Saturday, March 28, 2015

Enlightenment as bourgeois decadence

“The ultimate ends of human action,” says David Hume, “can never be accounted for by reason.” For Hume, the ultimate ends of human action are to pursue pleasure and avoid pain. He has reduced man from rational animal to pleasure-loving animal. Should we be surprised that he sees no reason in the aims of a being whom he has stripped in advance of his reason? A rational being strives to know and understand. He accepts pain. He does not fear it. He accepts death. He does not fear it. Hume’s life, like that of the typical bourgeois, is no more than a cowardly quest for comfort and convenience. All heroic sentiments, including the passion to learn and understand, have given way to the petty concern for material comfort.

Hume tries to separate the functions of reason and taste in the human mind, assigning knowledge of truth and falsehood to the realm of reason, and knowledge of beauty and deformity to the realm of taste. But the distinction is untenable. Why does the philosopher seek to learn the truth in the first place? Because he has a taste for it.

For a philosopher, the ultimate ends of human action are knowledge, wisdom, enlightenment, happiness and virtue. These are precisely the same ends that any rational being desires, the ends that reason itself desires, or, that God, the ens intelligens, the ultimate conception of reason, desires.

When the sincere philosopher asks himself why he hates pain, the question to him is a serious one, and he may decide there is no reason. When a limb is amputated, the patient often feels pain in the phantom limb for the rest of his life. He can learn to ignore the pain. It is, in fact, only biology that demands we hate pain. The mind is perfectly capable, as every ascetic and flagellant can attest, of overcoming its biological programming,. Hume pays no heed to ascetics and flagellants, perhaps because he perceives them as irrational. But aren’t they in fact more rational than he, having overcome the biological prejudice against pain and risen to a higher level of intellectual autonomy?

Hume admits that there is no rational reason for hating pain and loving pleasure, and yet he is unwilling to try to overcome these irrational biological prejudices. Here we see that in Hume’s world common sense prevails over reason, or, better put, common sense defines what it means to be reasonable. The idea that excellence is rare, and can therefore never accord with anything common, whether common beliefs or common tastes, is not one that Hume is willing to entertain.

The eternal philosopher, says Wallace Stevens, is the one who remains always on the road from self to God—or more precisely, since the number of ways from self to God is limitless, on one of the many roads. The poem that would be “unimpeachably divine,” Stevens says, is the poem that would allow us to leave behind the faults of animal life. The best philosophy is part of this unimpeachably divine poem. “The idea of God is the ultimate poetic idea.” Proto-pragmatist philosophers like Bacon, Locke and Hume want to traverse the road in the other direction, so that philosophy will return to its human limitations and rely on the humble evidence of “the teeth, the throat and the bowels” (Stevens’ expression), and not on the divine will to truth at any price.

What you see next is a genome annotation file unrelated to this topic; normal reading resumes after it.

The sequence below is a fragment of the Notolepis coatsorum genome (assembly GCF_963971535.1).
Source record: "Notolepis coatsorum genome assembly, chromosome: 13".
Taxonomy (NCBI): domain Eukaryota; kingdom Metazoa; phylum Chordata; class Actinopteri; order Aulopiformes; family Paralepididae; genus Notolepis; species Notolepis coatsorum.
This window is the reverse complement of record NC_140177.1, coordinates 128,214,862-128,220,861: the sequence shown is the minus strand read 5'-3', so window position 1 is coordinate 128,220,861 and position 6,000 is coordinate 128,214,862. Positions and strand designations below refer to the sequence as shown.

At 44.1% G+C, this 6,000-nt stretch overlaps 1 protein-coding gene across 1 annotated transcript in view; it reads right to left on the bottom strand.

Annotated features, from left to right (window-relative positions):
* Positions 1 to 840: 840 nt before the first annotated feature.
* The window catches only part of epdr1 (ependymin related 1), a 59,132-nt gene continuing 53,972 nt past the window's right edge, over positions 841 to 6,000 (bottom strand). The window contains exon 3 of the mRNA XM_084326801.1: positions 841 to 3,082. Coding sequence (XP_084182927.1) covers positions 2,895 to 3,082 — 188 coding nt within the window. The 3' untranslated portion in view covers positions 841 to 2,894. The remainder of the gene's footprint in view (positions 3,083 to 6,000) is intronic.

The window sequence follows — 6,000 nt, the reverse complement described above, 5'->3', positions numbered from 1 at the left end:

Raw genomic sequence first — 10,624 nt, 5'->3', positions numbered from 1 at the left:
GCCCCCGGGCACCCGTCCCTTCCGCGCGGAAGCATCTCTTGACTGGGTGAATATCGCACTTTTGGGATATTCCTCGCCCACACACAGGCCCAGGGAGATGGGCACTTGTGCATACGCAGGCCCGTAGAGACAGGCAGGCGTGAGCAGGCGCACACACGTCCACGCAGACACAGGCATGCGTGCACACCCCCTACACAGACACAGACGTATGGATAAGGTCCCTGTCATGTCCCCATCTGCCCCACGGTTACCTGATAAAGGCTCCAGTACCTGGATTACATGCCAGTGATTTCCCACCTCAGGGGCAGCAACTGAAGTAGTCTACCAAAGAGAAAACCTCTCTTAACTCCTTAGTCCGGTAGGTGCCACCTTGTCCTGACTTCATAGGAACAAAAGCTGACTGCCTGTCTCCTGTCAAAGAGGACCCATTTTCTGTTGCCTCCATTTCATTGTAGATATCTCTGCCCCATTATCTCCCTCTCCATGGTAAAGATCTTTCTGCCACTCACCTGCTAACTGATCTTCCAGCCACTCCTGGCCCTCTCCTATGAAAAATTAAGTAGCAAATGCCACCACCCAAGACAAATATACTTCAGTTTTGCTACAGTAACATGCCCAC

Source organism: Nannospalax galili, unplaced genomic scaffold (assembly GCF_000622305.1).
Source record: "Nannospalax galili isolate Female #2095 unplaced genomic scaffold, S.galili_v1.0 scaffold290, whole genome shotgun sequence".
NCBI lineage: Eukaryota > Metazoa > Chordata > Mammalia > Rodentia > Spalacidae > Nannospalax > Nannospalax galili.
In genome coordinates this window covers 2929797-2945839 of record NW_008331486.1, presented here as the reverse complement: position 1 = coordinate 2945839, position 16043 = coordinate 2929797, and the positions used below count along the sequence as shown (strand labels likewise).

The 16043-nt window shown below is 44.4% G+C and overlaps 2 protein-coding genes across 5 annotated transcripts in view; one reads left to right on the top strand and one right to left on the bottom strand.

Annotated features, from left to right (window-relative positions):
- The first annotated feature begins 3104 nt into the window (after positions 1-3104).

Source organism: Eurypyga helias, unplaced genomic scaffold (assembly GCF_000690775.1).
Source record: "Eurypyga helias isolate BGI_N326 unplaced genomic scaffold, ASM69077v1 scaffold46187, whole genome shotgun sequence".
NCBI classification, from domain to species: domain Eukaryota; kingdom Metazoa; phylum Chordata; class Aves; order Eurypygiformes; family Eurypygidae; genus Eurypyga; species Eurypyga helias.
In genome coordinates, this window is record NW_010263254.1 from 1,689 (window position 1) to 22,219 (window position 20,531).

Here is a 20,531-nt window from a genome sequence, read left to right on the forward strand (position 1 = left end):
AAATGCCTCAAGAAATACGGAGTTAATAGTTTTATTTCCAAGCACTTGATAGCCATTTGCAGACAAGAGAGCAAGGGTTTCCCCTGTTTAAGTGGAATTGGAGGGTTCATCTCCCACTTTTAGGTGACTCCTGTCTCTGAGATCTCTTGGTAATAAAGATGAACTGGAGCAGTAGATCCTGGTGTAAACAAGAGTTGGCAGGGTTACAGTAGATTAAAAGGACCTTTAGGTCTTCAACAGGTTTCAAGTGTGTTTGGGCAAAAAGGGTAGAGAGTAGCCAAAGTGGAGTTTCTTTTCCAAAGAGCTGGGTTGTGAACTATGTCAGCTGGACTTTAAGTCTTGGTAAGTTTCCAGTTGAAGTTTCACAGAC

Tell a man his desire for wealth and pleasure may be corrupting his reason so he can’t see clearly. He blinks. What’s reason for, if not for the pursuit of wealth and pleasure? In his intellectual life, reason occupies a very humble place. The teeth, the throat and the bowels occupy the places of honor in his kingdom, while reason drudges thanklessly under their whip and sleeps in the servants' quarters. Even those who are exceptionally clever in finding the means to wealth are seldom perplexed by the fact that the end goal to which all their intelligence is directed is precisely the same goal the least intelligent aim at.

Friday, March 27, 2015

If we forsake the past we are left with no remedy for the tyranny of the present

For all but brief stretches of its history, mankind has been ruled by unenlightened rulers. The probability that my mind, my brief flash of consciousness between two eternities of darkness, will happen to occur in one of those brief stretches is very small. If I am to have any hope of achieving enlightenment, I must learn how to achieve enlightenment in an unenlightened regime.

Revolutionary ideas sometimes oppose plutocrats and majorities. But they can never endure. Once the precedent of revolution has been set, another revolution is sure to follow. And the final revolution will inevitably be one cleverly crafted by plutocrats and majorities. Without any serious opposition, the power of plutocrats and majorities in the temporal realm will easily conquer the intellectual realm, and consolidate their power into an impenetrable solid mass impervious to opposing thoughts.

The first and foremost requirement of membership in the intellectual aristocracy is loyalty to the entire past lineage of intellectual aristocrats, all the way back to the most ancient sages. Most teachers at our universities are not intellectual aristocrats, because they have, explicitly or implicitly, repudiated their loyalty to the ancient sages. Instead, they swear allegiance to one or more of the so-called “revolutionary” movements in intellectual life.